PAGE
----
Hostname: page-component-77c89778f8-gvh9x Total loading time: 0 Render date: 2024-07-23T00:10:10.792Z Has data issue: false hasContentIssue false

304 Let Kids Play: Using Virtual Reality as a Substitute for General Anesthesia for Minor Procedures in Children

Published online by Cambridge University Press:  24 April 2023

Stephanie Chao
Affiliation:
Stanford School of Medicine
Fereshteh Salimi Jazi
Affiliation:
Stanford School of Medicine
Akanksha Sabapaty
Affiliation:
Stanford School of Medicine
Talha Rafeeqi
Affiliation:
Stanford School of Medicine
Kyla Santos Dalusag
Affiliation:
Stanford School of Medicine
Rights & Permissions [Opens in a new window]

Abstract

Core share and HTML view are not available for this content. However, as you have access to this content, a full PDF is available via the ‘Save PDF’ action button.

OBJECTIVES/GOALS: Minor procedures are anxiety-provoking and/or painful for children. Virtual reality (VR) is an emerging technology in medicine and largely has been used as an adjunct to analgesia and opioids. This study reviews the institutional use of VR in lieu of pharmacology and general anesthesia (GA) to perform minor procedures in a pediatric population. METHODS/STUDY POPULATION: A retrospective chart review was performed on all patients that presented to our institution from 2019 to 2022 for hormone implant placement, exchange, or removal with VR distraction. Demographic and procedure information was recorded. The primary outcome was successful procedure completion without requiring pharmacologic sedation or analgesia. RESULTS/ANTICIPATED RESULTS: A total of 111 patients underwent the following minor procedures with VR only. 14 patients underwent more than one procedure resulting in a total of 126 procedures. The mean age was 11.3 ± 3.6 years. 43 patients were female, 23 were female to male, 6 were non-binary, 7 were male, and 32 were male to female. 58% had private insurance. The most common diagnosis was precocious puberty (54%) followed by gender dysphoria (46%). The most common procedure was implant placement (72%). 69% of procedures were performed in the clinic and 31% in a procedural room. All procedures were completed without requiring sedation or GA. None of the patients required intravenous catheter placement for the procedure. No intra-procedural complications were recorded. DISCUSSION/SIGNIFICANCE: Despite the current trend toward minimizing GA and sedation in children, there is no widely accepted substitute. VR is a feasible option that can spare children from sedation or GA for minor procedures. This can enable procedures to be transitioned into more resource efficient settings and improve pediatric patient experience.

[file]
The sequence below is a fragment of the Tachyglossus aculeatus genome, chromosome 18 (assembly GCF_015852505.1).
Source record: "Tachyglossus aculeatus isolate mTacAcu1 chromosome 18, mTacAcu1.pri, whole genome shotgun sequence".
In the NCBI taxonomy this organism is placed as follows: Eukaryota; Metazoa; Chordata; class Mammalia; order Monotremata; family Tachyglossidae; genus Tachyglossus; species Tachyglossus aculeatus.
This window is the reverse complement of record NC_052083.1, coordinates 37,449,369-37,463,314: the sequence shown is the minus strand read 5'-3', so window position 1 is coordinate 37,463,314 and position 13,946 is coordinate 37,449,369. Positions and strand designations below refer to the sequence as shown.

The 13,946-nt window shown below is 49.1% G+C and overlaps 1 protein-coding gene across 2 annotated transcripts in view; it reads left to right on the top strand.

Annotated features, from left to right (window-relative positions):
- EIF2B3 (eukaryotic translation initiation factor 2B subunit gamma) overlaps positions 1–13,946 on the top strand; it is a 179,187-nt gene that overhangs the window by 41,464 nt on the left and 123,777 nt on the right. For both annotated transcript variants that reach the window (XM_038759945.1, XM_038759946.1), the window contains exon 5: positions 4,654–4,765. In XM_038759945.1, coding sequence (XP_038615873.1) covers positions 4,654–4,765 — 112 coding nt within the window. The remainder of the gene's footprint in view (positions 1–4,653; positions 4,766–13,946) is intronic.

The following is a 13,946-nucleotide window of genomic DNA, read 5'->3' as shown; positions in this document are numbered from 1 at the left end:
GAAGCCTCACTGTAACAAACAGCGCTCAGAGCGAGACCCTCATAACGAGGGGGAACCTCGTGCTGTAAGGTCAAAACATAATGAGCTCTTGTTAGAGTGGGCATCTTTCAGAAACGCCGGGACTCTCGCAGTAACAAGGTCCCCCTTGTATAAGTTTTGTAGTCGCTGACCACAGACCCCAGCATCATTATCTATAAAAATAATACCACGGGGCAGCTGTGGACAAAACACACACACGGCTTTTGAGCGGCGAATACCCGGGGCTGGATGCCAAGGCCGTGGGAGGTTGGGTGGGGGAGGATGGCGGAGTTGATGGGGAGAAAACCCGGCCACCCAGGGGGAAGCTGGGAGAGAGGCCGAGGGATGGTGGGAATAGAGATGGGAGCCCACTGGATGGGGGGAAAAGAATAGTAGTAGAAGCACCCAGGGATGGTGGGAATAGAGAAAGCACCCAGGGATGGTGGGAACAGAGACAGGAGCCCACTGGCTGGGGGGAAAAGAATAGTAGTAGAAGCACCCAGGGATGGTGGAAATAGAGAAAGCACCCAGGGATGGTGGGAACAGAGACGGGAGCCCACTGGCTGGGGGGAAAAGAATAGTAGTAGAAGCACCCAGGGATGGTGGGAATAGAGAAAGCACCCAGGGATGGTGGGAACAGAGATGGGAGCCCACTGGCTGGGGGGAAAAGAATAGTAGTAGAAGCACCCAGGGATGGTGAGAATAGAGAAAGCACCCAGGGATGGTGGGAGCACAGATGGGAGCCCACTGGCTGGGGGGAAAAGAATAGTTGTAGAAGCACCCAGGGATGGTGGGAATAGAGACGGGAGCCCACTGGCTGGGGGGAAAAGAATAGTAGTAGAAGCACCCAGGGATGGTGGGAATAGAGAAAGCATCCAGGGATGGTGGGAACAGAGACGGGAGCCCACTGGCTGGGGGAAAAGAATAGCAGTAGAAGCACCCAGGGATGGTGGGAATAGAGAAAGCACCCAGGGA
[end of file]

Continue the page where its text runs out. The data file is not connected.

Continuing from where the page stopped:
Type
Precision Medicine/Health
Creative Commons
Creative Common License - CCCreative Common License - BYCreative Common License - NCCreative Common License - ND
This is an Open Access article, distributed under the terms of the Creative Commons Attribution-NonCommercial-NoDerivatives licence (https://creativecommons.org/licenses/by-nc-nd/4.0/), which permits non-commercial re-use, distribution, and reproduction in any medium, provided the original work is unaltered and is properly cited. The written permission of Cambridge University Press must be obtained for commercial re-use or in order to create a derivative work.
Copyright
© The Author(s), 2023. The Association for Clinical and Translational Science